For years, chip giant Intel (NASDAQ:INTC) has touted the fact that it develops its own chip manufacturing technologies and builds its own chips using those technologies as a significant competitive advantage over most of its peers. 

Intel's peers, by and large, rely on third parties to manufacture their chips. Companies that don't manufacture their own chips are known as fabless semiconductor companies. 

A wafer of Intel processors.

Image source: Intel.

When everything goes right, owning and operating one's own chip manufacturing plants can be a huge advantage, because it can allow a degree of collaboration between chip design and chip manufacturing teams that's difficult to achieve otherwise, which can potentially lead to better products. 

Additionally, third-party chip manufacturing companies don't work for free -- they typically generate significant gross profit margins on the chips that they sell to their customers. A company that builds its own chips effectively gets to keep those margins to itself. 

However, a company that relies on itself for chip manufacturing also faces substantial execution risk. If a company both designs and manufactures its own chips, then issues on the manufacturing side of the house can lead to severe issues for the chip design part of the company. 

This risk factor is playing out in front of our very eyes with the issues that Intel has been facing in bringing its 10-nanometer technology into production. Allow me to explain. 

A fabless company can go elsewhere; Intel cannot

A fabless semiconductor company generally has the option of working with multiple potential chip manufacturing partners on a given product. It does cost more for a fabless semiconductor company to build versions of its chips for two entirely different manufacturing technologies, but such a move substantially reduces the risk to its own business. 

Indeed, suppose that a fabless semiconductor company -- Company A -- is working with two chip manufacturing companies (Company X and Company Y) but it becomes clear at some point in the middle of the product development cycle that Company X just isn't meeting its goals. Say, its manufacturing yield isn't improving at the expected rate, or the performance of the manufacturing technology just isn't where it needs to be to support Company A's product. 

Then, Company A can still get its product out on time by indicating to Company Y that it will be shifting most, if not all, of its orders to it and then Company Y can adjust its planned manufacturing capacity plans to accommodate the shift in orders. Company X can continue working to get its technology in order in the hopes of capturing some of Company A's orders, but in this case Company A won't suffer a delay or setback as a result of Company X's failure -- only Company X and its shareholders suffer. 

With Intel, it's different. Intel's product teams develop their main product lines exclusively to be built using Intel manufacturing technology in Intel's factories. In recent years, Intel's manufacturing group simply hasn't delivered its manufacturing technologies on time. This has led to substantial product delays as well as the last-minute insertions of stop-gap products on older manufacturing technologies that were far less competitive than the originally planned products on more advanced manufacturing technologies were.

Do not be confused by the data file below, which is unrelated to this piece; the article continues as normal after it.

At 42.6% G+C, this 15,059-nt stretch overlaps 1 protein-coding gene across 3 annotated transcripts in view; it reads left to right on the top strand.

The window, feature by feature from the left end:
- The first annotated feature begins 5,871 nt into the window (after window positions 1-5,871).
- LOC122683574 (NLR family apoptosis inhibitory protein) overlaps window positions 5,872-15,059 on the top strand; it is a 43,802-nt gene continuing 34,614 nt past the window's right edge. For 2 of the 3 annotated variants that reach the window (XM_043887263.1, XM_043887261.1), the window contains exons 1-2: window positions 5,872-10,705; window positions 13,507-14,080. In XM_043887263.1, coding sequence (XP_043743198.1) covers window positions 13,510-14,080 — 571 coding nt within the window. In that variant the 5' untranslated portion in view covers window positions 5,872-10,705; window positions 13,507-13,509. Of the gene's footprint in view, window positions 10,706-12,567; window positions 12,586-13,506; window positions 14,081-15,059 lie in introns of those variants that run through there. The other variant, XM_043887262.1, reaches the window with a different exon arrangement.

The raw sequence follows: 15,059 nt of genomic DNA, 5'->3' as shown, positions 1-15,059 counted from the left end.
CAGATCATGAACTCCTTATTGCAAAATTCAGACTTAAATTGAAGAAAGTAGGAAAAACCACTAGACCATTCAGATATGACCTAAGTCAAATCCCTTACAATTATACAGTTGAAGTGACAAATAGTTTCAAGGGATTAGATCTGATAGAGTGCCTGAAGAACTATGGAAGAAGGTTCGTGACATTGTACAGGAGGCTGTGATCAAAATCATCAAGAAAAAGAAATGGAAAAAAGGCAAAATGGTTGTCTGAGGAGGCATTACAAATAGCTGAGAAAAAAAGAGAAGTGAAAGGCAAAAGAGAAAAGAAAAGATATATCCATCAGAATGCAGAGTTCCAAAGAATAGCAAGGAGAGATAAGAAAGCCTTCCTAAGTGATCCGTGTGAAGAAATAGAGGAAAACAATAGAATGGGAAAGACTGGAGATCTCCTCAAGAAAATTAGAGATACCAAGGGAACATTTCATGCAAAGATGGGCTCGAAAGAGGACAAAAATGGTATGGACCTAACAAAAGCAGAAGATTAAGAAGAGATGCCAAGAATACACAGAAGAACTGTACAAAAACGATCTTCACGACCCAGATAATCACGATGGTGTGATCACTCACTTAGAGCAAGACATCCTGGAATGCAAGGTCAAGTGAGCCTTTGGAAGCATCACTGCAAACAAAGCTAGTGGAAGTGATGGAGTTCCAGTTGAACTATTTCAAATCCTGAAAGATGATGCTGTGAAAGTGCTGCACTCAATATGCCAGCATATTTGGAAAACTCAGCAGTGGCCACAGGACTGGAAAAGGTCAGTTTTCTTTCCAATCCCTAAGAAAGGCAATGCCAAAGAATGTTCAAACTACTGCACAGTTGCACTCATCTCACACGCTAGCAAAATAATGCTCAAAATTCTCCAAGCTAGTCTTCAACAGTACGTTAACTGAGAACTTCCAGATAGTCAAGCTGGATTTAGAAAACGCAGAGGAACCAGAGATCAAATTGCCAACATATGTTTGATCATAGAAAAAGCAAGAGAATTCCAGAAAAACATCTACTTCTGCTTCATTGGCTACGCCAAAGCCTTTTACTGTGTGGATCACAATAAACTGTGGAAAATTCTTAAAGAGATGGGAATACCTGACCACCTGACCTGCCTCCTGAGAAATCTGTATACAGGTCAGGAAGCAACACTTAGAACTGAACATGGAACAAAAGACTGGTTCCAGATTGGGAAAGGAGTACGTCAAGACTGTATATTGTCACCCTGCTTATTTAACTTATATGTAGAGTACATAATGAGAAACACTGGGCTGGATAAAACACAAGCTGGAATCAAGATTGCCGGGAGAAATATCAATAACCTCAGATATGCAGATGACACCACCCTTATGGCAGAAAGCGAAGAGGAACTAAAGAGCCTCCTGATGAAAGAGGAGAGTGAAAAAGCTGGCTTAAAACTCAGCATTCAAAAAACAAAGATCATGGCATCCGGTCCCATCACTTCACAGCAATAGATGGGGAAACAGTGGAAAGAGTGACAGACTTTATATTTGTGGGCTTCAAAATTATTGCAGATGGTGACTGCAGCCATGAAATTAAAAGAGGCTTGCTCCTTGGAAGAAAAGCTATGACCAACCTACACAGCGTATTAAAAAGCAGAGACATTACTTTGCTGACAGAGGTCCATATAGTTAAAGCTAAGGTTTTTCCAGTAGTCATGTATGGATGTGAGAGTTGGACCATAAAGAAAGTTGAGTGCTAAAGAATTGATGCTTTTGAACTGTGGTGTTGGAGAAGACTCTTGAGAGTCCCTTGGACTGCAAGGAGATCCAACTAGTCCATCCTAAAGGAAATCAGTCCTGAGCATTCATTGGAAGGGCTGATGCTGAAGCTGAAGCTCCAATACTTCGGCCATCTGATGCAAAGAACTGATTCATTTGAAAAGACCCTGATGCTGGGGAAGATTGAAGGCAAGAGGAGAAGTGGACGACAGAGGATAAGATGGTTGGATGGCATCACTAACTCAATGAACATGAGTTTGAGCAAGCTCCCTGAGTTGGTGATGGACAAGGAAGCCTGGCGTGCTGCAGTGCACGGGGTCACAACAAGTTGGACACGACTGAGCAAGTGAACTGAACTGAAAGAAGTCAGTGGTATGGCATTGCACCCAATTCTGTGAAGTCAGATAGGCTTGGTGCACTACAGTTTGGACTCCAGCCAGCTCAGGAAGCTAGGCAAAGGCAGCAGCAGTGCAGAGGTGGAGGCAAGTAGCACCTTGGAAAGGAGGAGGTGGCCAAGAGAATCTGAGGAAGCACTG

And, in many cases, those originally planned products were outright canceled.

This has all had the effect of weakening Intel's competitive positioning in the markets that it participates in. 

A cloud of uncertainty

Right now, Intel is facing what is arguably the most intense competitive environment that its business has seen in many years. Its fabless semiconductor peers continue to improve their execution and are going aggressively after Intel's core markets, and those fabless semiconductor companies are backed by several large, well-funded, and highly competent chip manufacturing companies. 

Against this backdrop, Intel's chip manufacturing division is executing poorly. The company's 10-nanometer technology, which was originally supposed to be ready for production by the end of 2015, still hasn't gone into mass production, and it looks as though the first high-volume products built using Intel's 10-nanometer technology -- processors intended for laptop computers -- aren't going to go into production until very late in 2018 or early in 2019. 

An Intel desktop processor.

Image source: Intel.

Given that laptop processors tend to be relatively simple compared to data center processors, the issues that Intel is facing with its 10-nanometer technology could make it difficult for Intel to launch processors for its important data center business using this technology until, perhaps, the second half of 2019. 

The situation doesn't look good right now, and Intel's apparent opacity in sharing its 10-nanometer product introduction plans with investors only makes it worse. 

Perhaps this situation will force Intel to reconsider owning and operating its own chip manufacturing plants and will become the next big chip manufacturer to ultimately become a fabless semiconductor company.

Ashraf Eassa owns shares of Intel. The Motley Fool recommends Intel. The Motley Fool has a disclosure policy.